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The Crisis in Primary Health Care

A Complete Examination

The shortage of primary-care doctors is growing worse. Alternatives exist, but they have flaws and might even contribute further to the shortage.

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Lou Turner, who is a retired high-school physics teacher, has gone through four primary-care doctors since he relocated to Cape Cod, Mass., 10 years ago. In one case, his doctor shut down his practice to pursue a career in dermatology. “I had him for at least a year, maybe two, and he evidently wasn’t making enough money as a primary-care doctor, so he stopped taking patients,” Turner says.

Predicaments such as Turner’s are, unfortunately, all too common, and that’s assuming that you even can find a primary-care doctor: You might be one of 65 million Americans who live in an area that doesn’t have enough primary-care coverage, according to Health Resources and Services Administration. And finding time with a primary-care doctor could become even more difficult when a projected 30 million newly insured patients enter the market by 2019, thanks to the 2010 Affordable Care Act, which will require most Americans to obtain health-insurance coverage or pay a fine. And that means that the quality of the care that you receive might suffer.

But possible solutions to the shortage of primary-care doctors have shortcomings. Whether such options are right for you depends on where you live, how much that you want to spend and, ultimately, your health-care needs.

SHOW ME THE MONEY. Even before health-care reform was enacted, Congressional Budget Office projected patient demand to jump, as Baby Boomers reach the age where regular primary care is needed to manage chronic conditions, such as coronary artery disease, diabetes and congestive heart failure. But the problem isn’t only too many patients but also too few doctors.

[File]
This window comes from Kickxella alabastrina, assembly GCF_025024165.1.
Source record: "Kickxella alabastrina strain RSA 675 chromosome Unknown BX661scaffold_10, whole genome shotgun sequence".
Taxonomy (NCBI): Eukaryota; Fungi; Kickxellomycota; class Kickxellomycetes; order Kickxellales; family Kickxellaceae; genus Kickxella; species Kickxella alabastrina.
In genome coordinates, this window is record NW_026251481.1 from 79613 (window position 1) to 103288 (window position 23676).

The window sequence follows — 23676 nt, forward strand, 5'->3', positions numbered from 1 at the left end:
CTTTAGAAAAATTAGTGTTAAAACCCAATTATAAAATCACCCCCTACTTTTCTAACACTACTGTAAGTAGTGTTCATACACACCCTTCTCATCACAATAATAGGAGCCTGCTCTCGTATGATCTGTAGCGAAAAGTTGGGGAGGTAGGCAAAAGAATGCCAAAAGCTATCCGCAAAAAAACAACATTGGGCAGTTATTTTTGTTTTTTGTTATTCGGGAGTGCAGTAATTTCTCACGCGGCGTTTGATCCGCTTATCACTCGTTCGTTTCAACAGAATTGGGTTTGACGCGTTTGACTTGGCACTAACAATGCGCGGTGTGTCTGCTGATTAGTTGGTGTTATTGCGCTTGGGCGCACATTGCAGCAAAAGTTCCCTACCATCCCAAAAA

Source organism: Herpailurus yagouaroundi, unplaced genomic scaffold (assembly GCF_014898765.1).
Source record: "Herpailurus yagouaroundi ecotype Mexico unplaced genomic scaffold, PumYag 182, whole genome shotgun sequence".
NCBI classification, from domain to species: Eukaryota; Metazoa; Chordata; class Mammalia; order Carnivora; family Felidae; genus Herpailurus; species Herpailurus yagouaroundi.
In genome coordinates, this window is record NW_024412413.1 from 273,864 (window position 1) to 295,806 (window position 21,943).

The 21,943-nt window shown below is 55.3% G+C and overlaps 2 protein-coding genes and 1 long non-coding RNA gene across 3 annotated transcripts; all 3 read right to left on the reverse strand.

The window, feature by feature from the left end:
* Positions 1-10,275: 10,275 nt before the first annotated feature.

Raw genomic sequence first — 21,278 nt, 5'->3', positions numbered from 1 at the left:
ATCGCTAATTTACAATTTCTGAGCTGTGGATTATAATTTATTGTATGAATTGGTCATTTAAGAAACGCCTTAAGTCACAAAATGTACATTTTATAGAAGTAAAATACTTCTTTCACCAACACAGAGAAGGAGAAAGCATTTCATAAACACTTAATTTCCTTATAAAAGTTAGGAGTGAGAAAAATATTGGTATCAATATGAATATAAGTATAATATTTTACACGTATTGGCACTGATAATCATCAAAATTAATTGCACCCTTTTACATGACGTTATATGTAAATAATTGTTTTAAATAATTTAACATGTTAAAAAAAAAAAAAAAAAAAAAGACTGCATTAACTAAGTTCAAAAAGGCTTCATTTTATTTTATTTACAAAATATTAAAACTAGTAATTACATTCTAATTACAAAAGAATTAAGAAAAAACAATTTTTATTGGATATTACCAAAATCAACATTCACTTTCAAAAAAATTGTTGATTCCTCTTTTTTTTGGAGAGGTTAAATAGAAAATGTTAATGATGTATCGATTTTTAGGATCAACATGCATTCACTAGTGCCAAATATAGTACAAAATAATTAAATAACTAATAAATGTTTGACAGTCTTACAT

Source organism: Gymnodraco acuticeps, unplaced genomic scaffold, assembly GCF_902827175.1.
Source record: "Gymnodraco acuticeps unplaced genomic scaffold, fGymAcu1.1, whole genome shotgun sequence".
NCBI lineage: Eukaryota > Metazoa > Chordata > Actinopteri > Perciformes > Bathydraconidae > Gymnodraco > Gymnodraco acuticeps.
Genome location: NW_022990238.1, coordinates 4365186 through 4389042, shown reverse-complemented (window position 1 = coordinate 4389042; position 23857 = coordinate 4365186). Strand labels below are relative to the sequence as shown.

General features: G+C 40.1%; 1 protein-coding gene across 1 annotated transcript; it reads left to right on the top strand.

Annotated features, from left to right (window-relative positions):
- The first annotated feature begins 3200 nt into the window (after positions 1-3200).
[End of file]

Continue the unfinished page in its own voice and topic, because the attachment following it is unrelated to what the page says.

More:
The number of U.S. medical graduates who enter residency training for family practice and internal medicine—the two specialties that are at the core of the primary-care workforce—is sobering. According to American College of Physicians, from 1997 to 2005, the number of graduates who became primary-care doctors—those who practice family medicine or internal medicine—dropped by 50 percent. By 2007, only 2 percent of fourth-year medical students planned to have a career in internal medicine. By 2020, the United States will face a shortfall of 45,000 primary-care doctors, Association of American Medical Colleges (AAMC) says.

Ask almost any primary-care doctor and he/she will point to the same problem: money. Doctors make more money if they specialize. For example, Turner’s doctor-turned-dermatologist stands to make an average of $314,000 annually, compared with a $175,000 average as a primary-care doctor, according to recruiting company Merritt Hawkins & Associates. Although salary certainly isn’t the only consideration in choosing to pursue a specialty, it plays a large role, partly because about one-quarter of all medical students graduate more than $200,000 in debt. (Dermatology also is considered to be less stressful and less unpredictable.)

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More than just money and stress levels are affecting doctors’ move away from primary care. More-complex government regulations and insurance requirements cause doctors to spend more time on paperwork, and the more time that a doctor spends on paperwork, the less time that he/she has to devote to patients.

GO WITH THE ‘O’? The shortage of primary-care doctors likely would be worse than it is if not for two groups of doctors: international medical graduates (IMGs) and doctors of osteopathy (D.O.). From 1995 to 2006, the number of medical-doctor (M.D.) graduates who were in primary-care residencies dropped by 1,655. During the same period, the number of IMGs who were in primary-care residencies rose by 2,540, and the number of osteopaths increased by 1,415, according to Government Accountability Office (GAO).

Osteopathic medical-school enrollment has increased steadily by 6 percent to 8 percent per year, according to American Osteopathic Association (AOA). As the number of D.O. graduates increases, osteopaths likely will play a bigger role in the health-care system in coming years. AOA estimates that by 2020 more than 100,000 osteopaths will practice medicine, up from 70,480 in 2010.

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